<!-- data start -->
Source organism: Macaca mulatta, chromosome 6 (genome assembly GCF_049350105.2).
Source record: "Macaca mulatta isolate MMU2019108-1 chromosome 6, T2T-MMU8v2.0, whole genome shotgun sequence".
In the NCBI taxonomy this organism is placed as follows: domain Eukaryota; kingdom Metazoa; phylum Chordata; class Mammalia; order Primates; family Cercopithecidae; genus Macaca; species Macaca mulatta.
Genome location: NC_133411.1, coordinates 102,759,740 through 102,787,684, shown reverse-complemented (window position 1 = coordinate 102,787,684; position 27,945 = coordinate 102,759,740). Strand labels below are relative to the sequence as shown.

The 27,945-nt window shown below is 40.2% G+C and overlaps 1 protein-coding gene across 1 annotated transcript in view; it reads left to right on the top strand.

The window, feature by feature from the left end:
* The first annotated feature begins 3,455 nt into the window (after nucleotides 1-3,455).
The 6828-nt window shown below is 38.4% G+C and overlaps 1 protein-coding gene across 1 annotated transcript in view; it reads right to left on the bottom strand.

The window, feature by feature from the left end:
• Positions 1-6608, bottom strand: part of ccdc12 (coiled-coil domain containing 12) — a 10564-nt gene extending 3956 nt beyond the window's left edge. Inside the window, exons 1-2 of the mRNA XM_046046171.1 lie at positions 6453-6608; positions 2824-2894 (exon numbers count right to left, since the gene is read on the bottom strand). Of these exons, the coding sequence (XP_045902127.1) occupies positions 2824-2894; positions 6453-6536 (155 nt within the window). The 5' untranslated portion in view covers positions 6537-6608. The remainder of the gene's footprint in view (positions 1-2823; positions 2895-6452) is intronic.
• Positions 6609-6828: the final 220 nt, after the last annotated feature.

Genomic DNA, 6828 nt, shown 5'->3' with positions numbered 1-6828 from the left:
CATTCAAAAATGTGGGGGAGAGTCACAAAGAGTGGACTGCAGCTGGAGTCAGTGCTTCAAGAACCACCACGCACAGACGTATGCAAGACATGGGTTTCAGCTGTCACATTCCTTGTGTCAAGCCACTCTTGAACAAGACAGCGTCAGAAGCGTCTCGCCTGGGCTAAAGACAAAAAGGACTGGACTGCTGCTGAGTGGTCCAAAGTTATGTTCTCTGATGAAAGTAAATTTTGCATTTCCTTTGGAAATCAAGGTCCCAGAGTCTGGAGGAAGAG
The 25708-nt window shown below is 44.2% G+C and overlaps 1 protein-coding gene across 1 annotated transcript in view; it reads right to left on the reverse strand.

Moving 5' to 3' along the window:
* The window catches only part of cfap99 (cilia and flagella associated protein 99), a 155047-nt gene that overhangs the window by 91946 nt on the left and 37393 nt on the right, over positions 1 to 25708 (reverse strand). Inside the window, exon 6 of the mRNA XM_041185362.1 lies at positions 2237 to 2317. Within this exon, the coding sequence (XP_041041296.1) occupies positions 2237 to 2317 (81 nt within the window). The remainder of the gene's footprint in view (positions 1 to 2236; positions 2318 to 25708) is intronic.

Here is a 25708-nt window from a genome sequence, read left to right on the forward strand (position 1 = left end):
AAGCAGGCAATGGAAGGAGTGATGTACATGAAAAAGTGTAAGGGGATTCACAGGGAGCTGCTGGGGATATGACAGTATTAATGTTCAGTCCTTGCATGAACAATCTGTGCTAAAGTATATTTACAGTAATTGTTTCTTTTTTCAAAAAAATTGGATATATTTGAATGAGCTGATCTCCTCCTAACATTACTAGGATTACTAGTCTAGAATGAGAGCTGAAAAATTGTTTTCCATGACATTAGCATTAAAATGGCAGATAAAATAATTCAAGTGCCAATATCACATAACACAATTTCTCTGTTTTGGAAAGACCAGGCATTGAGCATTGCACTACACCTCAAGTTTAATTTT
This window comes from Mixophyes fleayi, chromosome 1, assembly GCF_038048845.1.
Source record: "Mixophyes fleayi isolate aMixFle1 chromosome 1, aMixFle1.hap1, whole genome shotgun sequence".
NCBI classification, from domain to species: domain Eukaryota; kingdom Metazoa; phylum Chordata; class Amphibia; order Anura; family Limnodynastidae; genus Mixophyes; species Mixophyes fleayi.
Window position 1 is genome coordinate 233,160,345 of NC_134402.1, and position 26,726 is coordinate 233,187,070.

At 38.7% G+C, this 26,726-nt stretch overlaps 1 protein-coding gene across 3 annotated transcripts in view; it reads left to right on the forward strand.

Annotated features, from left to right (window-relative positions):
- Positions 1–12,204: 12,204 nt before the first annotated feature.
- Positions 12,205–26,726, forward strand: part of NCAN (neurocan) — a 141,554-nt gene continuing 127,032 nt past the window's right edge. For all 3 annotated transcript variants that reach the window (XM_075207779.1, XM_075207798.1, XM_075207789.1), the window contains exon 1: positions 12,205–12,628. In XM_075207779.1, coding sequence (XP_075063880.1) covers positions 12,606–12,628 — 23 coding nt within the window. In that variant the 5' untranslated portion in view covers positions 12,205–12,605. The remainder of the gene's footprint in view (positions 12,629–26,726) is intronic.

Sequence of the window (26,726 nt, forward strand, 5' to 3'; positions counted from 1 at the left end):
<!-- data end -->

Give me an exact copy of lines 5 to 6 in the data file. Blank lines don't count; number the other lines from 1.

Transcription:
The 27,945-nt window shown below is 40.2% G+C and overlaps 1 protein-coding gene across 1 annotated transcript in view; it reads left to right on the top strand.

The window, feature by feature from the left end: